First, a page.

@Dennis: Thanks for the nudge to streamline this stuff :)

Best,
Jamie

Jamie Krug

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Feb 19, 2012, 10:18:39 PM2/19/12
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Barny,

GitHub makes forking and pull requests rather nice. To start, merely login to your github.com account, then go to https://github.com/markmandel/JavaLoader and click "Fork" :) I'm not sure whether you're new to Git, or just GitHub (or maybe only fork/pull); but if you are just getting git setup locally, I'll recommend setting up your global git config settings and including a proper `core.autocrlf` setting. This takes care of cross-platform line ending issues, as explained here. In a nutsell, execute `git config --global core.autocrlf input` if you're on Linux/Mac, or `git config --global core.autocrlf true` if you're on Windows.

After forking the primary JavaLoader project repo, I cloned my fork like so (be sure to change the git URL to that of your own fork!):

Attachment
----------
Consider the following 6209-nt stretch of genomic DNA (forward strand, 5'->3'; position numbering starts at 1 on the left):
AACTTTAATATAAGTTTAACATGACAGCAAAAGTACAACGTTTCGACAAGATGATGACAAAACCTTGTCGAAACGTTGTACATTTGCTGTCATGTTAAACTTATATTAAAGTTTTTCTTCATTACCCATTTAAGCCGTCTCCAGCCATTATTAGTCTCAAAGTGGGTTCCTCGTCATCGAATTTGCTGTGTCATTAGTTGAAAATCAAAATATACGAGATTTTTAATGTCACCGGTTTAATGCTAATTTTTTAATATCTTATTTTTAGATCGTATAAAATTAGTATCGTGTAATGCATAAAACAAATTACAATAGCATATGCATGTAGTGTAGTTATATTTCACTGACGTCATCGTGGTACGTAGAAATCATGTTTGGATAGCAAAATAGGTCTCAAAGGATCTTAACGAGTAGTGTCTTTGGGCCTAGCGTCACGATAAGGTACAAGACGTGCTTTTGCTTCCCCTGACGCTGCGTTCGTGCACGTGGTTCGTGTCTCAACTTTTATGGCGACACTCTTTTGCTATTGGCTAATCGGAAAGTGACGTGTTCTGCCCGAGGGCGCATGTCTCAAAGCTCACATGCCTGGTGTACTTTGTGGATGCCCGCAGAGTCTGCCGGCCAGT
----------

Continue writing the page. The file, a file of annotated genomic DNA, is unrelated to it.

# cd <parent directory to project we're about to clone>
git clone g...@github.com:jamiekrug/JavaLoader.git

I'll then set the main project repo as the "upstream" remote (and fetch, to get all branches and stuff):

cd JavaLoader/
git remote add upstream git://github.com/markmandel/JavaLoader.git
git fetch upstream

JavaLoader uses the "develop" branch for the main line of development, or bleeding edge, if you will (based on the fantastic git branching model described at http://nvie.com/git-model). Since the clone command just creates the default "master" branch locally, we'll want to create a "develop" branch for our fork (PS: "origin" is the remote name of our own forked repo, while "upstream" is the remote name for the primary project repo):

git checkout -b develop origin/develop

Now we want to hack, so we'll create a local feature/topic branch from develop before we start hacking:

git checkout -b some-topic